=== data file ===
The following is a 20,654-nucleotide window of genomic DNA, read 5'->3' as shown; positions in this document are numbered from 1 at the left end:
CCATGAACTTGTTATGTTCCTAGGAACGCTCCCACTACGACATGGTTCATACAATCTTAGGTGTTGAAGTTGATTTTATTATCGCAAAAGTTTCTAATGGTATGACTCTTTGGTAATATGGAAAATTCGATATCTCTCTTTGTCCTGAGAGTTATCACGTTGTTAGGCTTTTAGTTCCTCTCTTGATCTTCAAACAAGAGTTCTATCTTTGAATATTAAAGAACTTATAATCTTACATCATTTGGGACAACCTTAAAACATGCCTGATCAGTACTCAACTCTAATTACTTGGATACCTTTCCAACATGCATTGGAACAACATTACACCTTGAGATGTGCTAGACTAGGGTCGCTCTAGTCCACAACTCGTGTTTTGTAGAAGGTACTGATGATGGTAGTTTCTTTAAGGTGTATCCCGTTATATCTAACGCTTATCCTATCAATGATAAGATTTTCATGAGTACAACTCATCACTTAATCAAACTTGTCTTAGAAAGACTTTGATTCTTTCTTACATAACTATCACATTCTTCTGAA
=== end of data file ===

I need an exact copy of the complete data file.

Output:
The following is a 20,654-nucleotide window of genomic DNA, read 5'->3' as shown; positions in this document are numbered from 1 at the left end:
CCATGAACTTGTTATGTTCCTAGGAACGCTCCCACTACGACATGGTTCATACAATCTTAGGTGTTGAAGTTGATTTTATTATCGCAAAAGTTTCTAATGGTATGACTCTTTGGTAATATGGAAAATTCGATATCTCTCTTTGTCCTGAGAGTTATCACGTTGTTAGGCTTTTAGTTCCTCTCTTGATCTTCAAACAAGAGTTCTATCTTTGAATATTAAAGAACTTATAATCTTACATCATTTGGGACAACCTTAAAACATGCCTGATCAGTACTCAACTCTAATTACTTGGATACCTTTCCAACATGCATTGGAACAACATTACACCTTGAGATGTGCTAGACTAGGGTCGCTCTAGTCCACAACTCGTGTTTTGTAGAAGGTACTGATGATGGTAGTTTCTTTAAGGTGTATCCCGTTATATCTAACGCTTATCCTATCAATGATAAGATTTTCATGAGTACAACTCATCACTTAATCAAACTTGTCTTAGAAAGACTTTGATTCTTTCTTACATAACTATCACATTCTTCTGAA